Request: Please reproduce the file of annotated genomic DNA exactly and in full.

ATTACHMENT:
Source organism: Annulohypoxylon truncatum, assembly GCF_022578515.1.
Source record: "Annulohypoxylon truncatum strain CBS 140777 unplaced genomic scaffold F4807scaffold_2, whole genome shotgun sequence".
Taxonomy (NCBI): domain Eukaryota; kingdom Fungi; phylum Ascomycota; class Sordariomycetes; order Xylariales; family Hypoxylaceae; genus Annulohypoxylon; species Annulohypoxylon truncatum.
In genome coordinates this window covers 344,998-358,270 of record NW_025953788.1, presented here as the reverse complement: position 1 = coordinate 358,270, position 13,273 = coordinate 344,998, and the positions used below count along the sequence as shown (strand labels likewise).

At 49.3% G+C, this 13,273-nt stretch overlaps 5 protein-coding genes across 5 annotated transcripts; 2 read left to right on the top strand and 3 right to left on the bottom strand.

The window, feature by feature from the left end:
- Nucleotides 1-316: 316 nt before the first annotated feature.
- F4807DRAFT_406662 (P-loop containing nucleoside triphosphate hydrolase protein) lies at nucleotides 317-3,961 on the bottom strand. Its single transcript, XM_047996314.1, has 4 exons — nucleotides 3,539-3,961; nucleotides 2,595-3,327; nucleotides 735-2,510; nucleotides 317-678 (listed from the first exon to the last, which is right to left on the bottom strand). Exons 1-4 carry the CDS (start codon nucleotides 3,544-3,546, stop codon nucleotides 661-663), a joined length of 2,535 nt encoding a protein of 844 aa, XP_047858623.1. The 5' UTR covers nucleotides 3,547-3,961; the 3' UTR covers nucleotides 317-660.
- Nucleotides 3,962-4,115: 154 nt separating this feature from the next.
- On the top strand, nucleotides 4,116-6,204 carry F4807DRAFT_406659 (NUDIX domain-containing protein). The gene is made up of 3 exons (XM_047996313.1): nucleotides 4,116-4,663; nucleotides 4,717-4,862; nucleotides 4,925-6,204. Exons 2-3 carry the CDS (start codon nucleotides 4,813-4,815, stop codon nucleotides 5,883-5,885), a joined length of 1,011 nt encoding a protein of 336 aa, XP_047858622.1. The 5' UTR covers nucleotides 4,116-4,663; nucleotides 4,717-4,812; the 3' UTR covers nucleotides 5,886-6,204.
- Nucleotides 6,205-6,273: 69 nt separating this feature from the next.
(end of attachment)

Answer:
Source organism: Annulohypoxylon truncatum, assembly GCF_022578515.1.
Source record: "Annulohypoxylon truncatum strain CBS 140777 unplaced genomic scaffold F4807scaffold_2, whole genome shotgun sequence".
Taxonomy (NCBI): domain Eukaryota; kingdom Fungi; phylum Ascomycota; class Sordariomycetes; order Xylariales; family Hypoxylaceae; genus Annulohypoxylon; species Annulohypoxylon truncatum.
In genome coordinates this window covers 344,998-358,270 of record NW_025953788.1, presented here as the reverse complement: position 1 = coordinate 358,270, position 13,273 = coordinate 344,998, and the positions used below count along the sequence as shown (strand labels likewise).

At 49.3% G+C, this 13,273-nt stretch overlaps 5 protein-coding genes across 5 annotated transcripts; 2 read left to right on the top strand and 3 right to left on the bottom strand.

The window, feature by feature from the left end:
- Nucleotides 1-316: 316 nt before the first annotated feature.
- F4807DRAFT_406662 (P-loop containing nucleoside triphosphate hydrolase protein) lies at nucleotides 317-3,961 on the bottom strand. Its single transcript, XM_047996314.1, has 4 exons — nucleotides 3,539-3,961; nucleotides 2,595-3,327; nucleotides 735-2,510; nucleotides 317-678 (listed from the first exon to the last, which is right to left on the bottom strand). Exons 1-4 carry the CDS (start codon nucleotides 3,544-3,546, stop codon nucleotides 661-663), a joined length of 2,535 nt encoding a protein of 844 aa, XP_047858623.1. The 5' UTR covers nucleotides 3,547-3,961; the 3' UTR covers nucleotides 317-660.
- Nucleotides 3,962-4,115: 154 nt separating this feature from the next.
- On the top strand, nucleotides 4,116-6,204 carry F4807DRAFT_406659 (NUDIX domain-containing protein). The gene is made up of 3 exons (XM_047996313.1): nucleotides 4,116-4,663; nucleotides 4,717-4,862; nucleotides 4,925-6,204. Exons 2-3 carry the CDS (start codon nucleotides 4,813-4,815, stop codon nucleotides 5,883-5,885), a joined length of 1,011 nt encoding a protein of 336 aa, XP_047858622.1. The 5' UTR covers nucleotides 4,116-4,663; nucleotides 4,717-4,812; the 3' UTR covers nucleotides 5,886-6,204.
- Nucleotides 6,205-6,273: 69 nt separating this feature from the next.